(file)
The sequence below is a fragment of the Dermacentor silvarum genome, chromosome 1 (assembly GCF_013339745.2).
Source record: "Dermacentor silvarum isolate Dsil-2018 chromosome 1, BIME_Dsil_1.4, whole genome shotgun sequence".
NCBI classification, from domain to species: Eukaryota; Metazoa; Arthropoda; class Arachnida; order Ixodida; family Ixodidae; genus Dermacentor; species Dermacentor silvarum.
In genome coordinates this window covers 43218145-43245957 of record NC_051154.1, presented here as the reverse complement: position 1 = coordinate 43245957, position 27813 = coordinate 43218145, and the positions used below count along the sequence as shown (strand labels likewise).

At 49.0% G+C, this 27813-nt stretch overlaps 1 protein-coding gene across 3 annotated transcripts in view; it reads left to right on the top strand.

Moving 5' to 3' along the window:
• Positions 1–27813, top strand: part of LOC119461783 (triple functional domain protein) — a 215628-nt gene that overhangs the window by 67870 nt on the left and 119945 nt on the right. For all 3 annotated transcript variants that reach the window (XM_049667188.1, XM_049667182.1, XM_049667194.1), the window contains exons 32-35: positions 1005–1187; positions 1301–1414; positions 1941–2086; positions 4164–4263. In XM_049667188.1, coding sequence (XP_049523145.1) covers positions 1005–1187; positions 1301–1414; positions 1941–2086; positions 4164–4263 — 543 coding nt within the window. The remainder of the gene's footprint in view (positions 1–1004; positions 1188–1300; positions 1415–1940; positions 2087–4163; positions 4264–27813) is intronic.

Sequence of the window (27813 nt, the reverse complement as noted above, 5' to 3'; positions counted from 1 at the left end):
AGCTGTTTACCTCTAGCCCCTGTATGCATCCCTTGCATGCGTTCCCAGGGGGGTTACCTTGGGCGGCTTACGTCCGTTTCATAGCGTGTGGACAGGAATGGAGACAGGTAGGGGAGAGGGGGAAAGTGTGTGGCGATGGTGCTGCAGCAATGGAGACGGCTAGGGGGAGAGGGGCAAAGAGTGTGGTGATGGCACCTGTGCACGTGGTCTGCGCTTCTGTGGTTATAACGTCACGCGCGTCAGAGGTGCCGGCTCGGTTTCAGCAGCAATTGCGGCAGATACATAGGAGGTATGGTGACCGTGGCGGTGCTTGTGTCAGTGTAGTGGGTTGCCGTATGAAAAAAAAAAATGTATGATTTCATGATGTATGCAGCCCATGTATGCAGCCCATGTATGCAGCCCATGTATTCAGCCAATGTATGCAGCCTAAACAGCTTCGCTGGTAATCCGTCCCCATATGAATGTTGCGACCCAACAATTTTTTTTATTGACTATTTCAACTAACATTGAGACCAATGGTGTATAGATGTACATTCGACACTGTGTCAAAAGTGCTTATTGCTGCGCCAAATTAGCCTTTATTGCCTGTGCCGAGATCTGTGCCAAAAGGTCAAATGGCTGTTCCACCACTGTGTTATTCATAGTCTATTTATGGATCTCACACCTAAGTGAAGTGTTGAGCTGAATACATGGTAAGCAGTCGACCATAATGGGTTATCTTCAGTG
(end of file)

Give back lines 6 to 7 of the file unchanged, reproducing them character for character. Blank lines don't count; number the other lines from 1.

Moving 5' to 3' along the window:
• Positions 1–27813, top strand: part of LOC119461783 (triple functional domain protein) — a 215628-nt gene that overhangs the window by 67870 nt on the left and 119945 nt on the right. For all 3 annotated transcript variants that reach the window (XM_049667188.1, XM_049667182.1, XM_049667194.1), the window contains exons 32-35: positions 1005–1187; positions 1301–1414; positions 1941–2086; positions 4164–4263. In XM_049667188.1, coding sequence (XP_049523145.1) covers positions 1005–1187; positions 1301–1414; positions 1941–2086; positions 4164–4263 — 543 coding nt within the window. The remainder of the gene's footprint in view (positions 1–1004; positions 1188–1300; positions 1415–1940; positions 2087–4163; positions 4264–27813) is intronic.